This site is for people who like plants -- growers, enthusiasts, aesthetes, novices and professionals, those who appreciate wild things and those who appreciate the cultivated. I garden in Chelsea, and I've been visiting people's yards for 20+ years in the course of my work. My goal is to make this blog a community project, so if you share my interests, please consider becoming a participant and contributing content -- Guerin. Info:

Thursday, March 29, 2012

March 28, 2012: a somatic mutation

The big excitement today was when the crew brought back this spruce branch from an otherwise normal-looking norway spruce. For all I know these somatic mutations occur regularly, but this was the first time any of us had run into it in nature. Now . . I expect someone will e-mail me and tell me we could have made a fortune propagating this odd growth form.  But we had a job to do -- which included removing the tree.

This mahonia was in full flower today. Even with the mild winter (well, I guess there were a few cold days), there was damage to the leaves, but overall it made for a pretty-enough site, and bright enough for it to catch my eye as I was driving by.

Monday, March 26, 2012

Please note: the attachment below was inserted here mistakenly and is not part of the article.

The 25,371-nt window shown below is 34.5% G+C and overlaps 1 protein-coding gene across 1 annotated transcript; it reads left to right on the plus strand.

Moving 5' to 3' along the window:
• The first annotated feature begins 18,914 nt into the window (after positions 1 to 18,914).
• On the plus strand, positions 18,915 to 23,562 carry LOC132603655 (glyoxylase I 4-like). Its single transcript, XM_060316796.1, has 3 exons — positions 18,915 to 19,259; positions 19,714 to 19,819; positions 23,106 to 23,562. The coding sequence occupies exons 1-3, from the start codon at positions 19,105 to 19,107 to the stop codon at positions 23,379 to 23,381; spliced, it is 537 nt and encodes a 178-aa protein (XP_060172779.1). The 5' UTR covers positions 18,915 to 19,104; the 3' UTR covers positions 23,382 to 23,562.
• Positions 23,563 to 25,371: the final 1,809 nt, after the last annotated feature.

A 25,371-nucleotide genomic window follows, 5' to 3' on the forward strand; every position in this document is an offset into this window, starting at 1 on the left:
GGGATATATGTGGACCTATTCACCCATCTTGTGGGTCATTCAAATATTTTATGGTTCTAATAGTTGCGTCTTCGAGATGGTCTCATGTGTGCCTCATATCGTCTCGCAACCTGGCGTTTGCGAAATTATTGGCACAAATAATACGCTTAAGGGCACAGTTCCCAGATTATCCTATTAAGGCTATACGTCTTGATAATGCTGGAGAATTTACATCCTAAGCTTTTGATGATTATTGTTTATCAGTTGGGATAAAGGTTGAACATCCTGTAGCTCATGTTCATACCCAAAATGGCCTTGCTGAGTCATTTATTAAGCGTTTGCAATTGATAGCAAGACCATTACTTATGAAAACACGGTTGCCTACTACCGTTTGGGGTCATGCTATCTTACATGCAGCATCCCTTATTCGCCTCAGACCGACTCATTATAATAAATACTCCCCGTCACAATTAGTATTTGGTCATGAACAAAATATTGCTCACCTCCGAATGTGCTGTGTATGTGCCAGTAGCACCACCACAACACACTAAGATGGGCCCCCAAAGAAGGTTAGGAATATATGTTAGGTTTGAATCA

March 26, 2012: garlic mustard is starting to bolt

If you are trying to contain the spread of garlic mustard, it's time to get to it: it's already starting to flower. If you wait much longer, spraying with Roundup with only be marginally effective since the product is so slow to kill, and there is so much of energy stored up in garlic mustard's underground parts that it will manage to produce viable seed despite being sprayed.

A couple of pictures: amazing to see rhododendrons in full flower at this month. This landscape on North Ashley street is wonderful. It's a tiny front yard, but the owners have managed to squeeze in these lovely rhododendrons plus a weeping Chamaecyparis, a sweet-bay magnolia, gingko and more.

And here's something from my garden in Chelsea. Adonis vernalis plus some other silly-thing-that-seeds-around-but-whose-name-I-can-never-remember-but-I'm-sure-I-featured-this-last-year-so-go-ahead-and-check-my-posts-from-a-year-ago-and-get-back-to-me.

Saturday, March 24, 2012

Breaking all April records . . in March

Egads, this has been a difficult two weeks -- mostly trying to get equipment up and running so as to be able to apply fungicides to the crabs and pines of GreenStreet's clients a full month earlier than expected. Before putting the sprayer on the back of one of the pickups, we decided to look under the bedliner to inspect the condition of the truck bed underneath. There was no truck bed to speak of, but a pile of rust fragments. So . . had to find a replacement bed, trailer it to the shop, prep it for painting, get it to a paint shop, upgrade the truck springs, then locate and acquire longer shock absorbers to accommodate the newly lifted bed. And that's just one truck. The phone is ringing constantly. Some clients are still hoping to get their oaks trimmed before the end of the dormant season.